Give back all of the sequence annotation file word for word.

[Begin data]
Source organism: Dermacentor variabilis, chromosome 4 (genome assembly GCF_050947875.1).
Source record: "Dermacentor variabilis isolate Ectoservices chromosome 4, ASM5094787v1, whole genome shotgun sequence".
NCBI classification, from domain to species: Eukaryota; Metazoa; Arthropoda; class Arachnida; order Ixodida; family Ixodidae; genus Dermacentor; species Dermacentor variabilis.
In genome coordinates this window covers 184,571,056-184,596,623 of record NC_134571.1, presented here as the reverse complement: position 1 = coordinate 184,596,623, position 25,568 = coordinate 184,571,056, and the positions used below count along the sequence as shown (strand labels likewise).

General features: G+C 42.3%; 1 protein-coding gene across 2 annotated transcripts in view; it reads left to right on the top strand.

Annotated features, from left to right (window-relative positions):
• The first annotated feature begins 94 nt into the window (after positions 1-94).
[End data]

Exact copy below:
Source organism: Dermacentor variabilis, chromosome 4 (genome assembly GCF_050947875.1).
Source record: "Dermacentor variabilis isolate Ectoservices chromosome 4, ASM5094787v1, whole genome shotgun sequence".
NCBI classification, from domain to species: Eukaryota; Metazoa; Arthropoda; class Arachnida; order Ixodida; family Ixodidae; genus Dermacentor; species Dermacentor variabilis.
In genome coordinates this window covers 184,571,056-184,596,623 of record NC_134571.1, presented here as the reverse complement: position 1 = coordinate 184,596,623, position 25,568 = coordinate 184,571,056, and the positions used below count along the sequence as shown (strand labels likewise).

General features: G+C 42.3%; 1 protein-coding gene across 2 annotated transcripts in view; it reads left to right on the top strand.

Annotated features, from left to right (window-relative positions):
• The first annotated feature begins 94 nt into the window (after positions 1-94).